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Operator marks Infrastructure Week with $555M commitment

Bryn Mawr, Pa.-based Aqua America Inc. recognized the seventh annual Infrastructure Week (May 5-12) by helping raise awareness of the critical state of infrastructure across the United States. A leading contributor to water and wastewater infrastructure repair and replacement, Aqua plans to invest more than $500 million this year across eight states to improve systems.

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Aqua America has invested $1.5 billion in enterprise-wide infrastructure improvements over the past five years, including hundreds of miles of pipe replacement and treatment plant upgrades. The second largest publicly traded water utility based in the U.S., it serves more than 3 million customers in Pennsylvania, Ohio, North Carolina, Illinois, Texas, New Jersey, Indiana and Virginia.

“As one of the largest water and wastewater utilities in the country, Aqua is committed to thoughtful and continuous investment in the infrastructure that delivers service to our customers safely and reliably,” says Chairman Christopher Franklin. “We strongly believe capital investments from private utility companies can be a large part of the solution to the country’s infrastructure problems. Infrastructure Week is an excellent opportunity to showcase how our team’s work improves the lives of our customers.”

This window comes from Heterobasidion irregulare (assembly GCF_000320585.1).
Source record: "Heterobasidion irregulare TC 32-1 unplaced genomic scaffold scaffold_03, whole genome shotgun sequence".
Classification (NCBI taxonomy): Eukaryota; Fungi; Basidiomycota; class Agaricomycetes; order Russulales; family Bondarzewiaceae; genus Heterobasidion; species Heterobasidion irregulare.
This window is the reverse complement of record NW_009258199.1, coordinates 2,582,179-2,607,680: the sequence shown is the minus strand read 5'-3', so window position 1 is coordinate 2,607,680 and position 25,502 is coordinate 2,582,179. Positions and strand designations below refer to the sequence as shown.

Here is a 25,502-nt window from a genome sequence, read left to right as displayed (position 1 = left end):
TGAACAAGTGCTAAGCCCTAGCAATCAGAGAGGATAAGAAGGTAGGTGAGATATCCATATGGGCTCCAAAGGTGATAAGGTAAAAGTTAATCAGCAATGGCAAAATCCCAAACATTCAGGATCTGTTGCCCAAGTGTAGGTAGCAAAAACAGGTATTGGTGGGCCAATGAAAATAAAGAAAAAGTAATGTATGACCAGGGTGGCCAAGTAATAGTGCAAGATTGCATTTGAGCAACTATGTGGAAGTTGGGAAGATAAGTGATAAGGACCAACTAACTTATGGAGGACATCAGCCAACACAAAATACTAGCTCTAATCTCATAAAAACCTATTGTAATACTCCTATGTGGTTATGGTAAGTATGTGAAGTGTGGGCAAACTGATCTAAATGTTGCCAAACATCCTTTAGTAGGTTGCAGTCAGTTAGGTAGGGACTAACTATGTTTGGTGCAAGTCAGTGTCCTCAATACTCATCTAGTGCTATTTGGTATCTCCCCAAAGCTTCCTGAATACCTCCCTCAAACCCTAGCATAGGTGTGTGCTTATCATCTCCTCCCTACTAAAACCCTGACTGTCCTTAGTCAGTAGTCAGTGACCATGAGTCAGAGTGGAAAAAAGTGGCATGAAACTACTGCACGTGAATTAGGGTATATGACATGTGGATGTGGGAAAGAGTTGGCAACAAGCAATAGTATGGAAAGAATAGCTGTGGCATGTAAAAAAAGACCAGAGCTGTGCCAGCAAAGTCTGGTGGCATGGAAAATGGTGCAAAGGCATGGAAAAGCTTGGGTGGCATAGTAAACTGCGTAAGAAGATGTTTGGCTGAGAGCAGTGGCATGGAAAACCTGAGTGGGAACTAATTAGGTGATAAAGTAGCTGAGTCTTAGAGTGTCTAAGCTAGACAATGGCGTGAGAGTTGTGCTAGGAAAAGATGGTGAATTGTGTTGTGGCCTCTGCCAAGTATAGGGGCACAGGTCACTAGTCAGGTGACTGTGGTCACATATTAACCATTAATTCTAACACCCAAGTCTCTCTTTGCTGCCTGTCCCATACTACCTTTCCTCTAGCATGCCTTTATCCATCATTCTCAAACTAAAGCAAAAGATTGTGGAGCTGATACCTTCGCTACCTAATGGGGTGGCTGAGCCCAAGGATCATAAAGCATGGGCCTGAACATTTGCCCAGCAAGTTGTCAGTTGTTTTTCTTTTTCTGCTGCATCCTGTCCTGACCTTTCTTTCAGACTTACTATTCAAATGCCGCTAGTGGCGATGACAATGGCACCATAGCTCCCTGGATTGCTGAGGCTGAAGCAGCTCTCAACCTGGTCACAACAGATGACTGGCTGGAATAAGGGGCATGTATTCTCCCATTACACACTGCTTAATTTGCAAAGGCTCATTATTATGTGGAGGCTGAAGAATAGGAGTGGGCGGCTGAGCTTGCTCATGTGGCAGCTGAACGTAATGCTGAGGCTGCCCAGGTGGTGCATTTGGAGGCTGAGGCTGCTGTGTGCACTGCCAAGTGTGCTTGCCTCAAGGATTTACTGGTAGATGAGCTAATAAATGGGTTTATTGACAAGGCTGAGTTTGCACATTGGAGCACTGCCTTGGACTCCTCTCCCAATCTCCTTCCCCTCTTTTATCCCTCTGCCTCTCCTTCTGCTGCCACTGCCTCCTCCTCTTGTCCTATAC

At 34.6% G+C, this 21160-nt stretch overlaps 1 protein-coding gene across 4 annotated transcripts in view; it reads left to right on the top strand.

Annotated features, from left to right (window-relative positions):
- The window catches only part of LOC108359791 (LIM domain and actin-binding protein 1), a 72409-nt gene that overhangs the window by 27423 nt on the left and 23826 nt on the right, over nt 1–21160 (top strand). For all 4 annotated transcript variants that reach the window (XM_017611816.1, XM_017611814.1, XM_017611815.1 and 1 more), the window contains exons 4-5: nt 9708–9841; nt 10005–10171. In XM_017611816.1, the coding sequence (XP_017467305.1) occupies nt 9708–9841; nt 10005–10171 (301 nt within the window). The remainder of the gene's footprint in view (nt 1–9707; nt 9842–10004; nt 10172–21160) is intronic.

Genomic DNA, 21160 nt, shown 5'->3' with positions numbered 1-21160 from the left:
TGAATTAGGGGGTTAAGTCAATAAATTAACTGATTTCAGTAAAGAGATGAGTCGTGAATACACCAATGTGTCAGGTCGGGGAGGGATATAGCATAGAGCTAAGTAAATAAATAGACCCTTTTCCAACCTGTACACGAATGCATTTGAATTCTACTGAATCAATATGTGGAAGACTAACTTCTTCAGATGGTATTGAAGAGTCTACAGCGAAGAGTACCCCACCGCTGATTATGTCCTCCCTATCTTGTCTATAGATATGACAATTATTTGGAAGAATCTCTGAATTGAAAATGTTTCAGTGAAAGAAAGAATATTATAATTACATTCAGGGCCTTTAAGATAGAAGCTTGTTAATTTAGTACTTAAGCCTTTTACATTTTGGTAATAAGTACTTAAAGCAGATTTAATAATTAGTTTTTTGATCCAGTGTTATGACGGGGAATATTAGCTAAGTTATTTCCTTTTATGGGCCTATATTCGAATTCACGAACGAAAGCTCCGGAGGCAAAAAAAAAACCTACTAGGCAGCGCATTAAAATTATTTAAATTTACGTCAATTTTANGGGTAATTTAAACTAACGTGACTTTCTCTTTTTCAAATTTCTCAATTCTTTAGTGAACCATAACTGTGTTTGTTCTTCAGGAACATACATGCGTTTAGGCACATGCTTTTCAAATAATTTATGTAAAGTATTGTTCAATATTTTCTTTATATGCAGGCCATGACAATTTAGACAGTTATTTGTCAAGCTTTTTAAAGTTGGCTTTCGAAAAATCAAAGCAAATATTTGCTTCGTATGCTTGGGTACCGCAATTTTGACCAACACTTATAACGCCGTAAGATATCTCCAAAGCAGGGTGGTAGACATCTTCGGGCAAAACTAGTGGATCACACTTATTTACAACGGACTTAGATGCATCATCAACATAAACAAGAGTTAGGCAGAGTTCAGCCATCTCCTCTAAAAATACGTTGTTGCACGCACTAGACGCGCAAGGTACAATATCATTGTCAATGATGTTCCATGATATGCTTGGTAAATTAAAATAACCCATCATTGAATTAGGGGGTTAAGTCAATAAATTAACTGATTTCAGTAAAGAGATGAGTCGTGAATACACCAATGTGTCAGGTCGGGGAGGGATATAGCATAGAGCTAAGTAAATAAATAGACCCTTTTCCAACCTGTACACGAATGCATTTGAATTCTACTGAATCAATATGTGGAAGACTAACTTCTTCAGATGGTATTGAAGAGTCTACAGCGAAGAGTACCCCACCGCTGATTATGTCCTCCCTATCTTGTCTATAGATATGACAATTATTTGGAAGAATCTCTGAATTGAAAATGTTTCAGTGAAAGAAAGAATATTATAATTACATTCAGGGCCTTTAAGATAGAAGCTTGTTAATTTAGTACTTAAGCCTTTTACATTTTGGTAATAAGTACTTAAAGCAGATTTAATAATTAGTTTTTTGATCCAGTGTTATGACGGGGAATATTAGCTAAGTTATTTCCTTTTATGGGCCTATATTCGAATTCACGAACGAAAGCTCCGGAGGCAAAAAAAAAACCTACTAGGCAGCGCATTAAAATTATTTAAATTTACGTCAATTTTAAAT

The dire state of water infrastructure in the U.S. has been well documented. In a recent study published by Utah State University, researchers found water main break rates have increased 27 percent in the past six years alone. The Environmental Protection Agency also reports that there are approximately 240,000 water main breaks per year in the U.S., with approximately $2.6 billion lost as water mains leak trillions of gallons of treated drinking water. These statistics quantify the need for increased investment in the nation’s water infrastructure and underscore Aqua commitments.

Through Aqua’s $1 billion investment in infrastructure in southeast Pennsylvania between 2000 and 2015, customers have seen a reduction from nearly 25 main breaks per 100 miles of pipe, to fewer than 10 main breaks per 100 miles of pipe.